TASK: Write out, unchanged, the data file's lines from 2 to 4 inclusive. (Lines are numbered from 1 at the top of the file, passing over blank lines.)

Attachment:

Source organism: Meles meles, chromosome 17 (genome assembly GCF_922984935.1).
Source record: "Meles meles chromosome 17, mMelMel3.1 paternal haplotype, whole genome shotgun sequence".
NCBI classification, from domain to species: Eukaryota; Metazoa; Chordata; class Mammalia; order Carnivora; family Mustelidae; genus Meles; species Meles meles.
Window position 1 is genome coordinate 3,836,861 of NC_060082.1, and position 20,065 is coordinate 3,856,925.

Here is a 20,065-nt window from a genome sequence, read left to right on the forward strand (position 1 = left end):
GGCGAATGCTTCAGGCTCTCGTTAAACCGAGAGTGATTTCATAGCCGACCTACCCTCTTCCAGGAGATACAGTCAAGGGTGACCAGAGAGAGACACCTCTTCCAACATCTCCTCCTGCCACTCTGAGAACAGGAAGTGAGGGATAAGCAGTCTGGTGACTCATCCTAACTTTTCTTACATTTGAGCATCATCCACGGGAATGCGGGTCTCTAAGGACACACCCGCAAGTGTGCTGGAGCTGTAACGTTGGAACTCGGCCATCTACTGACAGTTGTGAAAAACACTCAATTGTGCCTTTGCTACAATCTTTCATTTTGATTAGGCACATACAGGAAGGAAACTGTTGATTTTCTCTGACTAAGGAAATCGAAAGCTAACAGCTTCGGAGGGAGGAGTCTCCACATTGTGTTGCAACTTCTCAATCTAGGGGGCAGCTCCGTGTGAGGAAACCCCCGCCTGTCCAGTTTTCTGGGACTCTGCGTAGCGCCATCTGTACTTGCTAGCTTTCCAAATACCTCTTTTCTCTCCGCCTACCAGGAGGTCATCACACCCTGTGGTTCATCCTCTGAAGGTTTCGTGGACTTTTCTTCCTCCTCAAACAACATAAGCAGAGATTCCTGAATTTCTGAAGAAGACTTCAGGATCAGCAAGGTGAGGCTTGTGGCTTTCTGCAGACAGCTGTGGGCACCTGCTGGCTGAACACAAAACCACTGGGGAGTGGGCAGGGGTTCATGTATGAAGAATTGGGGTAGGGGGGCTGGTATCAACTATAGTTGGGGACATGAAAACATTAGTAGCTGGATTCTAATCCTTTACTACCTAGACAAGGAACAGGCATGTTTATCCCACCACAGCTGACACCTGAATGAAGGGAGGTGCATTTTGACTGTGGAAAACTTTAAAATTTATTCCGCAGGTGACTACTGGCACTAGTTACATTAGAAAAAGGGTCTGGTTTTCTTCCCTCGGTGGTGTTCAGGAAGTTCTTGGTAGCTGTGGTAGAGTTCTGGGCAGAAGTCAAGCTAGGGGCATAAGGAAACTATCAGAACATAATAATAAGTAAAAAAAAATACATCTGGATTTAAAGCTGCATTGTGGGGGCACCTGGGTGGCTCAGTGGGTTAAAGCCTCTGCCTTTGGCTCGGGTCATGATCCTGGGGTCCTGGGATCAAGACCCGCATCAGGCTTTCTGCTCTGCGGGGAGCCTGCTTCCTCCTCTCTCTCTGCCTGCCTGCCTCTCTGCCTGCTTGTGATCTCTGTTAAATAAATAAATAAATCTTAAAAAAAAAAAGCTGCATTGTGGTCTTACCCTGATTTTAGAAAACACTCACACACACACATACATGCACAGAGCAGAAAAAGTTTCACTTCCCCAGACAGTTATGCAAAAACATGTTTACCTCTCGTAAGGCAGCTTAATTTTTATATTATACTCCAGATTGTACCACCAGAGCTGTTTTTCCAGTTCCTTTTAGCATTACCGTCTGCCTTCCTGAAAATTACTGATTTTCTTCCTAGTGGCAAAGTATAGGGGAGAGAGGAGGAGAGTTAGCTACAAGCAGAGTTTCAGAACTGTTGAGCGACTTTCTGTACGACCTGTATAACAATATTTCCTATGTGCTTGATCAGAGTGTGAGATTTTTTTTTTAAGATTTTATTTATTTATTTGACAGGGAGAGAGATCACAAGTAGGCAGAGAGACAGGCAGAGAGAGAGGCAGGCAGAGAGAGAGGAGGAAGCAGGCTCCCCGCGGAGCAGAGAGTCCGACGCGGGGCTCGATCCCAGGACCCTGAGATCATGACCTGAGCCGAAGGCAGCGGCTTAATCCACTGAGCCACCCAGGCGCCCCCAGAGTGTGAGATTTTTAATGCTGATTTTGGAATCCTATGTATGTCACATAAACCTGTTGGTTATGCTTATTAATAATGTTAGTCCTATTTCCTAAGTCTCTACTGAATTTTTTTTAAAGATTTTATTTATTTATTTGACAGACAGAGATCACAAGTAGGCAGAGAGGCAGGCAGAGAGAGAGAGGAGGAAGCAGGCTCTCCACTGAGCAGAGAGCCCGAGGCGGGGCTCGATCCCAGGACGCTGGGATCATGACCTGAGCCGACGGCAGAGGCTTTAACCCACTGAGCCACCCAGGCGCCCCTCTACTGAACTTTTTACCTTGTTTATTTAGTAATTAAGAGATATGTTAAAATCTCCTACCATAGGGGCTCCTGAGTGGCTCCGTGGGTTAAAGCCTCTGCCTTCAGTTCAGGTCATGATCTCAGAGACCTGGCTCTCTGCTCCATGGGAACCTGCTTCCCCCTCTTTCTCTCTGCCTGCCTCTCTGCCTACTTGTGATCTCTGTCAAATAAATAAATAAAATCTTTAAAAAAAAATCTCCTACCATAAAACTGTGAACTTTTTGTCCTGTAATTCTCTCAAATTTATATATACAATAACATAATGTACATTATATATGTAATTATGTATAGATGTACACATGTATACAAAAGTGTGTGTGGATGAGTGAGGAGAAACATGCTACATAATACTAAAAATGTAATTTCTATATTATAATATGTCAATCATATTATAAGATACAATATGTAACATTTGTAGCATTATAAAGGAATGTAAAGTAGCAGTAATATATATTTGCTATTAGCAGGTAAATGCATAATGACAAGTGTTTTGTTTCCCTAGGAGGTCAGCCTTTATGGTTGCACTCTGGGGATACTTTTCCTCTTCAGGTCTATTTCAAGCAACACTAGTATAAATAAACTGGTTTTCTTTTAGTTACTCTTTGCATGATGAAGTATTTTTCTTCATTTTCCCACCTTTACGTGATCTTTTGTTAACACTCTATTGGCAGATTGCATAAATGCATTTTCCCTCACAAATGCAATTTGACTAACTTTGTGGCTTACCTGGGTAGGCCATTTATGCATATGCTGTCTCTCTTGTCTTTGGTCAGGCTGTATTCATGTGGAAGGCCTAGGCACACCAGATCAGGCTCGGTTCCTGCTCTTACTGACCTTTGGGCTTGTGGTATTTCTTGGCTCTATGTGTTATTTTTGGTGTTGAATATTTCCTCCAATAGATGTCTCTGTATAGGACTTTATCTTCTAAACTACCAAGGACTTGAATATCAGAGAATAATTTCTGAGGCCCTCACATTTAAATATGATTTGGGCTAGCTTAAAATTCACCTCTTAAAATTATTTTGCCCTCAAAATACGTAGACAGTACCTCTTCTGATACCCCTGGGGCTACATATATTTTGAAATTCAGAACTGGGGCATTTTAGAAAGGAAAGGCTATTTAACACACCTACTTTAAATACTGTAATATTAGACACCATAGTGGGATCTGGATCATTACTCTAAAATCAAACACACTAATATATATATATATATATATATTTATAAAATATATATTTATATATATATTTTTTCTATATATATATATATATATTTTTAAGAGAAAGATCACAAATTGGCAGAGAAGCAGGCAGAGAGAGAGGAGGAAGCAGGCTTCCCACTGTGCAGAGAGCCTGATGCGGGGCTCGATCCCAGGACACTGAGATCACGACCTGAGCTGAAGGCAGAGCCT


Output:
Source record: "Meles meles chromosome 17, mMelMel3.1 paternal haplotype, whole genome shotgun sequence".
NCBI classification, from domain to species: Eukaryota; Metazoa; Chordata; class Mammalia; order Carnivora; family Mustelidae; genus Meles; species Meles meles.
Window position 1 is genome coordinate 3,836,861 of NC_060082.1, and position 20,065 is coordinate 3,856,925.